Walking back with his mantle, Endymion became more and more reflective. The rest of the day passed numbly with him hardly listening or replying to the jibes of his fellows. He hardly tasted his food and sat by himself.

            “Real sociable, isn’t he, fellows?” the shepherds agreed.

            Endymion did not care. He was waiting for nightfall. He went to bed early that night, waiting at the same rocky outcrop as the night before.  He watched for the moon to rise and was flooded with joy and anticipation when the sky began to lighten around the spot just a little later than the previous night.  He could not help but stretch out his arms to the moon when she rose over the hill and her light met him. Endymion closed his eyes again to the most welcoming sleep. She stood over him and looked down gently at the sweet smiling youth as sleep quieted his breathing.

            “I returned as I promised, Endymion,” the moon spoke and his whole being rejoiced.

            They again walked through the night conversing of nature and life and in all things Artemis the Moon Goddess found the youth teachable and humble and not the least bit vain.  So handsome, even though he cared nothing about it.  When the night was sadly over and she parted again, this time the moon goddess was trembling as she gave him a light embrace that filled her with a strange longing and him with a joy few humans would ever understand.  The next few nights and days passed in similar fashion, except that now Endymion and Artemis lingered and sat in places. The waning moon shone less brightly outside his dream in the night because she was so filled with happiness inside the dream, reserving all her light for inside his eyes. Then as the nights passed, the most unheard of love happened to both of them. Artemis was overwhelmed by desire and the moon goddess lay with a now dream-trembling Endymion. Their lovemaking made them both cry with joy as she ravished him and he returned her treasury of love. He had found his lover. Endymion was the only male the divine Artemis ever loved, and she retained her chastity by only ravishing him in his dreams.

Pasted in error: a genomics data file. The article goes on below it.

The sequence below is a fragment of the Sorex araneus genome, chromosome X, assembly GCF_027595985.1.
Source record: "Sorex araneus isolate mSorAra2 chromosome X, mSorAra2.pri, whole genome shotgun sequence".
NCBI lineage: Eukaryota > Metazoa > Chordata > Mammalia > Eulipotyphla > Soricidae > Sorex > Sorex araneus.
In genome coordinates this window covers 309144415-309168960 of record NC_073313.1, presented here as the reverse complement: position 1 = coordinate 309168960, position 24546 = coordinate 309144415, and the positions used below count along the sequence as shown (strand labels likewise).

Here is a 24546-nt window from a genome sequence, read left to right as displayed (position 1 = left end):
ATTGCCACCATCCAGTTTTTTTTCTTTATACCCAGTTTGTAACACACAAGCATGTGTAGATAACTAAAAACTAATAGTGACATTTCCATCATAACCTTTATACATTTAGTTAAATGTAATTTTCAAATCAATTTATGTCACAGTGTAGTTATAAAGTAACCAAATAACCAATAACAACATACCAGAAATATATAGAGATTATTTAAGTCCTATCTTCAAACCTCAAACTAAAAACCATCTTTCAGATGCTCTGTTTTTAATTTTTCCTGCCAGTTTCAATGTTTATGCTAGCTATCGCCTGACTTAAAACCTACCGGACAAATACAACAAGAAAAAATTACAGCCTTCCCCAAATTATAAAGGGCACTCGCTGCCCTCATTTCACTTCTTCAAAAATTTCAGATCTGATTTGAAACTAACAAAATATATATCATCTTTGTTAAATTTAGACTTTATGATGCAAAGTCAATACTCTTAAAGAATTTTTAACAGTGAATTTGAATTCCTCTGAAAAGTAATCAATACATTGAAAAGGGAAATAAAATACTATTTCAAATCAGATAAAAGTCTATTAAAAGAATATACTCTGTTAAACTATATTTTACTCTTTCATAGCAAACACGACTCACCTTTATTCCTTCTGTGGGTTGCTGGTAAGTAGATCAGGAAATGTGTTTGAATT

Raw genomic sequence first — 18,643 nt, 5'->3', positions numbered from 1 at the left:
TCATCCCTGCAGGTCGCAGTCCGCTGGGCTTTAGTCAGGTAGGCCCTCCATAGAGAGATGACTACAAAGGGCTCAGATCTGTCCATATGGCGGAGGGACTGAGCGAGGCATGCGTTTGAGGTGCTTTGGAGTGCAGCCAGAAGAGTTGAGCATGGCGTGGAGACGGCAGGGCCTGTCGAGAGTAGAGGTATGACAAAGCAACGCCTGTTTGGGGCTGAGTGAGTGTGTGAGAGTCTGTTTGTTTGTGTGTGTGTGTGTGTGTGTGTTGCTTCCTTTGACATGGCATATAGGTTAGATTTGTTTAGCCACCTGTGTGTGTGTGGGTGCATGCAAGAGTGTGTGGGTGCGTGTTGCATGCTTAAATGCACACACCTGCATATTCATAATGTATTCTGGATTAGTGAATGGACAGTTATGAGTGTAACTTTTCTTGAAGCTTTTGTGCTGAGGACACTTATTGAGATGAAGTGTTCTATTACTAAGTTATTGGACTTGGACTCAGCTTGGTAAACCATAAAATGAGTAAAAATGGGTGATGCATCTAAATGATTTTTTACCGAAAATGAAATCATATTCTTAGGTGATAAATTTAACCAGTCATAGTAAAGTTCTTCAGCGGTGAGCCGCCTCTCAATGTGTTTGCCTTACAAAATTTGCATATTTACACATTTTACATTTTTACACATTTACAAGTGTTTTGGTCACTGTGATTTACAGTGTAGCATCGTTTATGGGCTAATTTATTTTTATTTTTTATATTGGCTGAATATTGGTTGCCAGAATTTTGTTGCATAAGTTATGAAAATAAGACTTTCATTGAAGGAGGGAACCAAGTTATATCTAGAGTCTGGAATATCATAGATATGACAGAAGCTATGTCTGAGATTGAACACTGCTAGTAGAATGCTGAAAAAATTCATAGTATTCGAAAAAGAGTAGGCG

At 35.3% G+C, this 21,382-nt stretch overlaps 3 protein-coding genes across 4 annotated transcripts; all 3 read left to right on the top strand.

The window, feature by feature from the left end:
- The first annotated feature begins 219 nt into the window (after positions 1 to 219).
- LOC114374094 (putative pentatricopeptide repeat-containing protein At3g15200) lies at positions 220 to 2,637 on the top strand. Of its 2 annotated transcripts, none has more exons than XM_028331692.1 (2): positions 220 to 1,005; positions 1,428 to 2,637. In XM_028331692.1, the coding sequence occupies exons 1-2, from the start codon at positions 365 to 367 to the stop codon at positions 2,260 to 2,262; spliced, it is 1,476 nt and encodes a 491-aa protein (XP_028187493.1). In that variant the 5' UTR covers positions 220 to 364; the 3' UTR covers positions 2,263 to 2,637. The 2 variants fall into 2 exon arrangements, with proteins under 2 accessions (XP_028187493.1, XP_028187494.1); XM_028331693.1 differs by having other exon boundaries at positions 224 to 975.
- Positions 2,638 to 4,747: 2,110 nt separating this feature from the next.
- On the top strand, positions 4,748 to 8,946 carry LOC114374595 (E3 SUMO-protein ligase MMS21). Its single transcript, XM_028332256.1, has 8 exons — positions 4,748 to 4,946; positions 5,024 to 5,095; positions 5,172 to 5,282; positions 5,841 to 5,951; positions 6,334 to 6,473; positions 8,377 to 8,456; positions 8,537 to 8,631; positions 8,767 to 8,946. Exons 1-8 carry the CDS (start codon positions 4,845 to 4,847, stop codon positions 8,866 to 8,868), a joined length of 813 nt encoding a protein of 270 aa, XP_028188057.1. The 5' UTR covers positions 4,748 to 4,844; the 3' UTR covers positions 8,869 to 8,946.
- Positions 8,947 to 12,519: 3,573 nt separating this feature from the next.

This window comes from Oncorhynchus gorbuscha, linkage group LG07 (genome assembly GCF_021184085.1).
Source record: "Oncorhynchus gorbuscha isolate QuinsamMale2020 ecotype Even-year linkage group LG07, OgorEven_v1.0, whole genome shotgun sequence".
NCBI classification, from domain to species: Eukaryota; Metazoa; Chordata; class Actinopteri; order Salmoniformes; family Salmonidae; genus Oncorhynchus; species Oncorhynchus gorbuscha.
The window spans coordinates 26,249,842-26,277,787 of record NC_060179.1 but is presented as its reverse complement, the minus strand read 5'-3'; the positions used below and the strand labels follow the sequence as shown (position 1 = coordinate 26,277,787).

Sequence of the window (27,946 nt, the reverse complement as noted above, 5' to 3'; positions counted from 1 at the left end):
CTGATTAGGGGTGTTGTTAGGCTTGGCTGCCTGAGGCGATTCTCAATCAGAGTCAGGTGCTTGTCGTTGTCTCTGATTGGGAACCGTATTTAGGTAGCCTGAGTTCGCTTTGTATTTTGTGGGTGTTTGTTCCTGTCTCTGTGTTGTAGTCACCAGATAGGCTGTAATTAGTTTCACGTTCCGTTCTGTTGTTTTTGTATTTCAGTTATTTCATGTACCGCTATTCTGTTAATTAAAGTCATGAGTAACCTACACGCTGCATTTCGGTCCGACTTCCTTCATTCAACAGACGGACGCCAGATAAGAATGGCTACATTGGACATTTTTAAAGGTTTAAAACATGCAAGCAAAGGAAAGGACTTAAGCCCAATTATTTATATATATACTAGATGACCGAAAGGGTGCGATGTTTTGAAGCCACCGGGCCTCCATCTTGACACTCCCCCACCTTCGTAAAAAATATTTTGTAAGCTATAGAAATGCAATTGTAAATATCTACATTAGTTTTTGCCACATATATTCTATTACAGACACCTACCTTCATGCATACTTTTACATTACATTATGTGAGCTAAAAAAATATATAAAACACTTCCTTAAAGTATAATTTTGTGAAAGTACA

The other shepherds became curious why Endymion became increasingly more  solitary. While he used to take the late watch over the sheep, now he always went to sleep early. One moonless night, they waited for him to fall asleep and crept over in the dark, barely whispering.

            “Hush, do not wake him yet. We’ll surprise and scare him.”  Their shadowless forms surrounded the sleeping shepherd.

            “Shhh. What’s this? Look he’s smiling.”

          One shepherd, envious of the dreamer’s smile, roughly shook Endymion. But the young shepherd didn’t even stir nor did his smile lessen at all. Another shepherd, even more rough, took his dirty hand, stuck it in the handsome sleeping face and peeled back an eyelid. What they saw made them all shout and run away frightened. Even that didn’t wake Endymion. He didn’t wake up in the morning either. In fact, Endymion never did awake. He may still be sleeping away in some cave to this day, carried there by his lover the moon. What the grizzled old shepherd who had tried to open Endymion’s eye claimed to his dying day was this.

            “Yep, like I said. When I pulled open his eye, I saw the full moon reflected in there, shining out at me. Very spooky. Because there was no moon that night.”

copyright 2005